Tori Spelling’s Advice For Her 21-Year-Old Self Includes Eyebrow Tweezing — Mine Is Different

Yesterday on, Tori Spelling, who is expecting her fourth child with Dean McDermott this fall, posted advice she would give to her 21-year-old self. The advice I would give myself at age 21 is quite different, and it would probably be accompanied by slapping myself upside the head with a brick a few times in order to make sure I got my point across. I was a train wreck at age 21. The Craft Wars host posted this:

I would tell 21-year-old Tori that she’s strong, beautiful, smart, and can do anything that she sets her mind to. At 21, my biggest obstacle (well aside from a bad boyfriend) was myself. I lacked such self-confidence that I constantly stood in my own way. Although I don’t believe in regrets and think every moment makes us the women and moms we ultimately become, it would be nice to give this advice!

Oh, and I would have taught myself how to tweeze my eyebrows- haha!

I think we all wish we knew back at that age what we know now. I look back at myself at that age and cringe. It wasn’t just a withering lack of self-confidence and a heaping pile of bad judgment that I possessed at 21, it was also being convinced that I knew everything. With that being said, I have my own advice for me at that age.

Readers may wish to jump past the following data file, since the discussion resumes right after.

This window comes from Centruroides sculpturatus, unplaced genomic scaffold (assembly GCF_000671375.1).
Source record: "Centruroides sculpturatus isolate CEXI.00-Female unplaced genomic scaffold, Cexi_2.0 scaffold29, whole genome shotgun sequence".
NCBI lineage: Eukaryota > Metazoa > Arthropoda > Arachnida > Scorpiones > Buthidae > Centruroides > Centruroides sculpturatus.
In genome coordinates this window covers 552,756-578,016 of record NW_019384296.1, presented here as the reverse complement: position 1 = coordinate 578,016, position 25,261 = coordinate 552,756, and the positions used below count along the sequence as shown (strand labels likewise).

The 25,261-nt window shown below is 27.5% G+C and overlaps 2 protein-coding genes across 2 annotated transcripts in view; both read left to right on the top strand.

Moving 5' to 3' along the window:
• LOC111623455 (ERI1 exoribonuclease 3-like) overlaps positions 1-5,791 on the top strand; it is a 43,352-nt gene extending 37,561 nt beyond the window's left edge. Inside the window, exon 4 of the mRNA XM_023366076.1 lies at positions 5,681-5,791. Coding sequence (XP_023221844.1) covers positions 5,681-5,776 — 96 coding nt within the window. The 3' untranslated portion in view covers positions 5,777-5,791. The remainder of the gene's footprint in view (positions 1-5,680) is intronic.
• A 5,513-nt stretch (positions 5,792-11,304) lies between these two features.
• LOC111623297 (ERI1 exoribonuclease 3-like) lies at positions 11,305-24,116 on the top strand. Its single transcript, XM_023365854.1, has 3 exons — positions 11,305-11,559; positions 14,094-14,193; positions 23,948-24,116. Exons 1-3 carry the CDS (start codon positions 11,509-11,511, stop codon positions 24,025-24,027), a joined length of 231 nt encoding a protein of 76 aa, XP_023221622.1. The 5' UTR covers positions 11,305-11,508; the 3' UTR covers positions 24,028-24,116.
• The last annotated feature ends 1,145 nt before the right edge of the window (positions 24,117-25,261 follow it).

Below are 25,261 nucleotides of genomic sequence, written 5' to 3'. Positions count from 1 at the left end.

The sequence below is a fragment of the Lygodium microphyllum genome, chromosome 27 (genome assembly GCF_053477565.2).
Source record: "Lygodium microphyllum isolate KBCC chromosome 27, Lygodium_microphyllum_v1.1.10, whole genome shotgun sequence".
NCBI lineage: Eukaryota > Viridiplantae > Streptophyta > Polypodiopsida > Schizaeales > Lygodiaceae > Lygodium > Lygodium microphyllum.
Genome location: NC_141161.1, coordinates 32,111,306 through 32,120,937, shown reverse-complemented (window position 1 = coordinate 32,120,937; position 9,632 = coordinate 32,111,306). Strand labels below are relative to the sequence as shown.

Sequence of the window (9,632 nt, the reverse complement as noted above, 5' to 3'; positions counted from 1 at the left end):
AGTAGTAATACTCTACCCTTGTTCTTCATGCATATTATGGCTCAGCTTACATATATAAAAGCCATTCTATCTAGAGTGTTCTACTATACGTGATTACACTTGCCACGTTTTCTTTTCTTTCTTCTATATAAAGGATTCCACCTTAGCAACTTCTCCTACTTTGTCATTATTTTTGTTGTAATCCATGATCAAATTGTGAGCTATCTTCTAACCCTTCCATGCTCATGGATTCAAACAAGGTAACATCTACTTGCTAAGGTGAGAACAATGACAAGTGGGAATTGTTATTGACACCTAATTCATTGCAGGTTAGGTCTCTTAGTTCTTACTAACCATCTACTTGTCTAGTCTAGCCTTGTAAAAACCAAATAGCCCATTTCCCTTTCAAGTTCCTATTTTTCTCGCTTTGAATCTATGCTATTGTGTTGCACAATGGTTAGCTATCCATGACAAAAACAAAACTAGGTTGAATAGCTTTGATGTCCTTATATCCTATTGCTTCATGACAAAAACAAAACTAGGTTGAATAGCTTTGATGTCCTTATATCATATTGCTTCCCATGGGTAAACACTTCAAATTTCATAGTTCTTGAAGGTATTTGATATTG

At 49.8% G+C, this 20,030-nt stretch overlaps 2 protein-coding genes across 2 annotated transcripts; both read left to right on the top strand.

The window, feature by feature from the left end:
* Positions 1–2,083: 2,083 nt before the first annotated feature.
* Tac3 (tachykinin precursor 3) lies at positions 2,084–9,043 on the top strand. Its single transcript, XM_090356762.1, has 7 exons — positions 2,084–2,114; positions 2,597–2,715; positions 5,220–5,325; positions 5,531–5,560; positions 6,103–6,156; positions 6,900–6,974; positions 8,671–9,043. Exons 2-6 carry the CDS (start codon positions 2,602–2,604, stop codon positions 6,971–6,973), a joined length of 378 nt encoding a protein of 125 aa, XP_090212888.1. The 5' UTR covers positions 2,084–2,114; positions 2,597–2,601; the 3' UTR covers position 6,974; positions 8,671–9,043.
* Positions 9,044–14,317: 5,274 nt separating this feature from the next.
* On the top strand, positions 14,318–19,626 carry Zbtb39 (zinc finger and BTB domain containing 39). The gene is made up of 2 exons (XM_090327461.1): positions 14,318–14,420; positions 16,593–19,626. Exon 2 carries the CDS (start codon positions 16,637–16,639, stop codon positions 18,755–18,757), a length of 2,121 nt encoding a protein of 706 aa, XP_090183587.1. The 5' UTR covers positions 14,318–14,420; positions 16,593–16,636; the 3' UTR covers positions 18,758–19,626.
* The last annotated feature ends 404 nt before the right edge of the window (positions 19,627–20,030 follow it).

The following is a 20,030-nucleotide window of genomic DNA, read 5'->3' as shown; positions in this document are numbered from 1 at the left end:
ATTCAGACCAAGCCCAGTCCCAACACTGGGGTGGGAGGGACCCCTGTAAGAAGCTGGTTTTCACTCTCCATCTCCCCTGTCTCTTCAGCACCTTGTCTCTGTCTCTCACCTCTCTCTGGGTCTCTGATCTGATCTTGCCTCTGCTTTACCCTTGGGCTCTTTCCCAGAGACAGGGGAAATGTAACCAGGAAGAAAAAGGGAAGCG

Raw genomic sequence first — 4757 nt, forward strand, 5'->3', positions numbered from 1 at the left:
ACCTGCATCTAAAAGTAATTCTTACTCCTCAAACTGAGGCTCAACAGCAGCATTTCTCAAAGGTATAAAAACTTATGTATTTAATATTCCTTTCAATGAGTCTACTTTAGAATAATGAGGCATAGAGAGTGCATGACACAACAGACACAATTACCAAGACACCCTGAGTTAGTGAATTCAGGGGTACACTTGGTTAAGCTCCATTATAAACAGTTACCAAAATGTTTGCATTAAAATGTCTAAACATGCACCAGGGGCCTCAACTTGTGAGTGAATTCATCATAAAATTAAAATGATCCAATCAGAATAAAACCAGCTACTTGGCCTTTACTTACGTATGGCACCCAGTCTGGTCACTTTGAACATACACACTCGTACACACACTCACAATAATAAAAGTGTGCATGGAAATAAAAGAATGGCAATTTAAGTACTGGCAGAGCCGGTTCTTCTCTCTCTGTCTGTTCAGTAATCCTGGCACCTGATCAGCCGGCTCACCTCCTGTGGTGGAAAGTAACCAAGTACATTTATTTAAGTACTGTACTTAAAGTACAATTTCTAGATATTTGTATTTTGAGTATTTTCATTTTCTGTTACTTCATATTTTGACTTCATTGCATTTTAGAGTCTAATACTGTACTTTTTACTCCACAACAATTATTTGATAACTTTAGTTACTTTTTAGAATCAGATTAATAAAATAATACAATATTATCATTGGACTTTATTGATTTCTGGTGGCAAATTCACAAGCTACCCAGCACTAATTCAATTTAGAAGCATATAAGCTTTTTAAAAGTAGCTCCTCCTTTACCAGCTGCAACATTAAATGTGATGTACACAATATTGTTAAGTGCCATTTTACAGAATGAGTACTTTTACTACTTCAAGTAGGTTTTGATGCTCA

Apologize to your mother. And then apologize again. Your mother was right about basically everything, except that one time when she told you to get your hair cut and your stylist cut off too much and you ended up looking like a rejected member from A Flock of Seagulls. 

You see that guy over there? The one with the shoulder-length hair and leather jacket who is talking far too loudly about the merits of The Replacements versus Firehose? Do. not. date.him. He is cute and funny and charming and he will, on most evenings, drink an entire six-pack of PBR followed by a few shots of Jack Daniels and then proceed to tell you ad infinitum how you would be really, really cute if you just lost ten pounds and how lucky you are that he is dating you. He will also be dating a few other girls at the same time. And then, on a night you have made other plans, you decide to go to the  bar  you usually frequent and you find him with his tongue down another girl’s throat who has spent far too much time in a tanning bed and takes her style cues from Tawny Kitaen, you will realize what a creep he is. Do not date him. The same goes for the next four guys after him. The only things you will learn from these experiences are that alcoholics aren’t the best boyfriends, men who always make you pay on dates because they “forgot their wallet” or are “trying to figure out what to do with their lives” so they don’t have a job aren’t that fun to go on dates with, and that you really have no interest in ditching class in order to go on a road trip with a guy who considers dry humping you in the backseat of his car romantic. Had you listened to your mother, you could have avoided all this.